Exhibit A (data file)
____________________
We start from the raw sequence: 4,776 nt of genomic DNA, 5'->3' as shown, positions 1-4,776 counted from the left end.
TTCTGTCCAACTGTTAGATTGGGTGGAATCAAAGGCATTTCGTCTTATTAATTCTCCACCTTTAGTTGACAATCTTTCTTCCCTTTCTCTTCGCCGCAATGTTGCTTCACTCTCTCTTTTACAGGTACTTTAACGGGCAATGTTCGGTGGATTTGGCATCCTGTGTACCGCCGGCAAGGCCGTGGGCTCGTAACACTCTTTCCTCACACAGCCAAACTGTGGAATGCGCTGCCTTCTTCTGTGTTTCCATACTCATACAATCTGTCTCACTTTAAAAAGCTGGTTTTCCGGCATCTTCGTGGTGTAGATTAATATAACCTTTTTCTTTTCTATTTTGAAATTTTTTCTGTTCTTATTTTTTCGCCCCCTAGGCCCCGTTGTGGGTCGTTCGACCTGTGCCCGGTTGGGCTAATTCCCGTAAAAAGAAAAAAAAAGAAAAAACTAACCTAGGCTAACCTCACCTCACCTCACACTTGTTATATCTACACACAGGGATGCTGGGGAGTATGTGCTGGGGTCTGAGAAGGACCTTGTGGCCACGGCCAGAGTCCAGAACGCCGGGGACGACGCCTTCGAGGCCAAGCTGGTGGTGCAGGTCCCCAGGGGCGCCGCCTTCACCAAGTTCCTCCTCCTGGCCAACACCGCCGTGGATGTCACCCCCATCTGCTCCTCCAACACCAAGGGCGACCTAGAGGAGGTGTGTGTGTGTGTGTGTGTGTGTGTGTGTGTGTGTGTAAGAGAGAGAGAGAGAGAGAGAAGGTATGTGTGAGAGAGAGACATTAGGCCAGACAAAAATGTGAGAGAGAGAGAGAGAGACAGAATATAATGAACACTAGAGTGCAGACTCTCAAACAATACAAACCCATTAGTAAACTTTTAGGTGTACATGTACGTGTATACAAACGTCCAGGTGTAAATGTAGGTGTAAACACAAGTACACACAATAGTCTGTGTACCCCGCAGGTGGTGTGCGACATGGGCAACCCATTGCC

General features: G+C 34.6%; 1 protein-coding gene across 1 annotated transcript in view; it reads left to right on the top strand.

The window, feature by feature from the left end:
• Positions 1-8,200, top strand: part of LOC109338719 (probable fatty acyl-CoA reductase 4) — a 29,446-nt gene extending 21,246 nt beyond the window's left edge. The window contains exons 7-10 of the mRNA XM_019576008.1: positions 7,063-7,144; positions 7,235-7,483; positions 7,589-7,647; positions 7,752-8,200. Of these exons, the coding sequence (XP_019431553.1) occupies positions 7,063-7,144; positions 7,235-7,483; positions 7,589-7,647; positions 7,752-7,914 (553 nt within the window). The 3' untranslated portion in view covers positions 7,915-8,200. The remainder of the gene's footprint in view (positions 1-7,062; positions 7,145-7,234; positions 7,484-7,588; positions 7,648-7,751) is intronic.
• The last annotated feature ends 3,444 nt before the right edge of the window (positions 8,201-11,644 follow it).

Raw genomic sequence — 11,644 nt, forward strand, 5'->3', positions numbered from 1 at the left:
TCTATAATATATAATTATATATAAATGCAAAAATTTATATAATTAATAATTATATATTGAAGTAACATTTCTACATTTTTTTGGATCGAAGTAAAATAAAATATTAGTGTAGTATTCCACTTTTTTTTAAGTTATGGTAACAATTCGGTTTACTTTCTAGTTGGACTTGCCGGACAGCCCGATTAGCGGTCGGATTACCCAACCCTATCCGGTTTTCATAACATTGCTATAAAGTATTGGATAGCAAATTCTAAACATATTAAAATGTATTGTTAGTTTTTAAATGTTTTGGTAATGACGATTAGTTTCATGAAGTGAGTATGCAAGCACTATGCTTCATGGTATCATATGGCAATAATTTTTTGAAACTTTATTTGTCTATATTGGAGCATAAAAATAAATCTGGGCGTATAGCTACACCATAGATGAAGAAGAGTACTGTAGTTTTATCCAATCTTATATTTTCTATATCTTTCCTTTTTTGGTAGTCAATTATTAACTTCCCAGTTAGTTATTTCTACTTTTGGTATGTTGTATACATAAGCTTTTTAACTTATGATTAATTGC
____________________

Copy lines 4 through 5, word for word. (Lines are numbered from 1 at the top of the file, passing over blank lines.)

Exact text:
The window, feature by feature from the left end:
• Positions 1-8,200, top strand: part of LOC109338719 (probable fatty acyl-CoA reductase 4) — a 29,446-nt gene extending 21,246 nt beyond the window's left edge. The window contains exons 7-10 of the mRNA XM_019576008.1: positions 7,063-7,144; positions 7,235-7,483; positions 7,589-7,647; positions 7,752-8,200. Of these exons, the coding sequence (XP_019431553.1) occupies positions 7,063-7,144; positions 7,235-7,483; positions 7,589-7,647; positions 7,752-7,914 (553 nt within the window). The 3' untranslated portion in view covers positions 7,915-8,200. The remainder of the gene's footprint in view (positions 1-7,062; positions 7,145-7,234; positions 7,484-7,588; positions 7,648-7,751) is intronic.